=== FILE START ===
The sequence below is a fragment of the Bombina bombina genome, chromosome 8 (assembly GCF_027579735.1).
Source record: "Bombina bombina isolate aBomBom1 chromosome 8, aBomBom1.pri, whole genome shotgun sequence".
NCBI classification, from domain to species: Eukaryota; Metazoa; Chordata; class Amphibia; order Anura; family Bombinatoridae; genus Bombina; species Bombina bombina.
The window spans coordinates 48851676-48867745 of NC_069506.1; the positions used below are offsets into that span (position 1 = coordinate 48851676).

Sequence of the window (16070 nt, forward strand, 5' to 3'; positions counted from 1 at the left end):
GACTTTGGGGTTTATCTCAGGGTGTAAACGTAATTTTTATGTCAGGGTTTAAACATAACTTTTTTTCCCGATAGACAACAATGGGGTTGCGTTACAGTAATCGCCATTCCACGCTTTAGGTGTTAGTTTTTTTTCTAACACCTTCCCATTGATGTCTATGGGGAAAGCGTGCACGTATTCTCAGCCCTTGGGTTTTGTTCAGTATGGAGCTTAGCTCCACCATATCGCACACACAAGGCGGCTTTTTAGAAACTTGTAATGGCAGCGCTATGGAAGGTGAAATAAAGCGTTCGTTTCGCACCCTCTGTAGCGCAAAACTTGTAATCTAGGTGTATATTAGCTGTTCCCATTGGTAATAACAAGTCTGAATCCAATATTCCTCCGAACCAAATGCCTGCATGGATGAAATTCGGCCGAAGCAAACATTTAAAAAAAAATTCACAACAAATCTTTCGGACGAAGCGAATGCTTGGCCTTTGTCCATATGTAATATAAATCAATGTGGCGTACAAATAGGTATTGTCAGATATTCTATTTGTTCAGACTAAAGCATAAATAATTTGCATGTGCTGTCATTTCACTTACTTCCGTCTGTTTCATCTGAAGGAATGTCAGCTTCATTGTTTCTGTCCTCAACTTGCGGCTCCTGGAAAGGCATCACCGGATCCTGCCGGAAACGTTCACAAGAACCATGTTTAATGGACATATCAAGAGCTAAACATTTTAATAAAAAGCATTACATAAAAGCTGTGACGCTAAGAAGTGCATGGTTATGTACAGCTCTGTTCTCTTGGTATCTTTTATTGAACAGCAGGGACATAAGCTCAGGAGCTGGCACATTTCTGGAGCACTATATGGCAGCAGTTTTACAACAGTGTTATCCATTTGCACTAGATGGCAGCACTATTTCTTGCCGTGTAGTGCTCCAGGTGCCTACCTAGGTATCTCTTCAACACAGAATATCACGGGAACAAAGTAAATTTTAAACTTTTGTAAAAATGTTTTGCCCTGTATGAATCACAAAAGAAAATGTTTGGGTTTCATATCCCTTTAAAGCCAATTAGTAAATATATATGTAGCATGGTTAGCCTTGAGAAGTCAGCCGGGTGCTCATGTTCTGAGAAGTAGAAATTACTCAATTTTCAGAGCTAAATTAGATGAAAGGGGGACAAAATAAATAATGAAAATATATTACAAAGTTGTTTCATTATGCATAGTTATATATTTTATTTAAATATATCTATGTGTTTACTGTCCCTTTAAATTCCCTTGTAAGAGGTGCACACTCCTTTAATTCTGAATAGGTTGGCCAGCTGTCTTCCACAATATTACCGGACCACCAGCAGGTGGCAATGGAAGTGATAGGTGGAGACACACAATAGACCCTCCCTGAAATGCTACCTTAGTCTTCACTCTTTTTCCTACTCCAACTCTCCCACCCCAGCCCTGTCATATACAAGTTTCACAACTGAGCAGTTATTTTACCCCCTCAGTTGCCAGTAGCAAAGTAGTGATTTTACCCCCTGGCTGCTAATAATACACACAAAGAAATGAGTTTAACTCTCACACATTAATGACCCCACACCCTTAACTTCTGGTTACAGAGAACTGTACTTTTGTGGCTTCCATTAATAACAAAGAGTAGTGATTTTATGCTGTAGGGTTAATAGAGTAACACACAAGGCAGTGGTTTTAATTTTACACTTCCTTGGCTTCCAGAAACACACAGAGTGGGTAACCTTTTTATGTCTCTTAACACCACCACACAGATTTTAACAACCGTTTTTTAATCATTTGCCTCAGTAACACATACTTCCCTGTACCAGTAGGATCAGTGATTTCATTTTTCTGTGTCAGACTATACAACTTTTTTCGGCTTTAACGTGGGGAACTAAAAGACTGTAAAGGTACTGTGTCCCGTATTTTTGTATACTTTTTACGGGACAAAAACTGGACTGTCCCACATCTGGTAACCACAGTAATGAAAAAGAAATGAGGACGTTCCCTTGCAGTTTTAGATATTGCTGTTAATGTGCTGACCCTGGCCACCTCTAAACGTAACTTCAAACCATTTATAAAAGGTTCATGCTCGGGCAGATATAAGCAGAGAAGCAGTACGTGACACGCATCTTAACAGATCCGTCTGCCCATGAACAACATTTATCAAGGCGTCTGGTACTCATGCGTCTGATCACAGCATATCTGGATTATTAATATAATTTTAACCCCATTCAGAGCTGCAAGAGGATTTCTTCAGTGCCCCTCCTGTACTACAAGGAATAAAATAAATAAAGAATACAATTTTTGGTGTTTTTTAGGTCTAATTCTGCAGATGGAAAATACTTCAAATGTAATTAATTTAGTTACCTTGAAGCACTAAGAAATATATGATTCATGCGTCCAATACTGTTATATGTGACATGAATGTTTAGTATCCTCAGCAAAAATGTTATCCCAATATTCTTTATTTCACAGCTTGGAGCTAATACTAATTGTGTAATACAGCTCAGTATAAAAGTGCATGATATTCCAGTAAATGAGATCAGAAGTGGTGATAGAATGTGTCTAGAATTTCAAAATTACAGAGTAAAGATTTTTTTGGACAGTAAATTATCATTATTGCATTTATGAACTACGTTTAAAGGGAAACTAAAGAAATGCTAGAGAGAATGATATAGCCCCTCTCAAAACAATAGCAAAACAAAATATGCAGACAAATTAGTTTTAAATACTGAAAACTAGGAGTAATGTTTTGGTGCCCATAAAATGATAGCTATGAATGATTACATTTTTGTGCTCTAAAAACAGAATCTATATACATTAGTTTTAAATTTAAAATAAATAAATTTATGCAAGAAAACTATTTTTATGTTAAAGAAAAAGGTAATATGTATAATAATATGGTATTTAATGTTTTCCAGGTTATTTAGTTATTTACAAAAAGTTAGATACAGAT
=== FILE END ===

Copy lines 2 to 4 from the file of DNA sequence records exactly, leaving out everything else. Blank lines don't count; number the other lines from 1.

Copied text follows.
Source record: "Bombina bombina isolate aBomBom1 chromosome 8, aBomBom1.pri, whole genome shotgun sequence".
NCBI classification, from domain to species: Eukaryota; Metazoa; Chordata; class Amphibia; order Anura; family Bombinatoridae; genus Bombina; species Bombina bombina.
The window spans coordinates 48851676-48867745 of NC_069506.1; the positions used below are offsets into that span (position 1 = coordinate 48851676).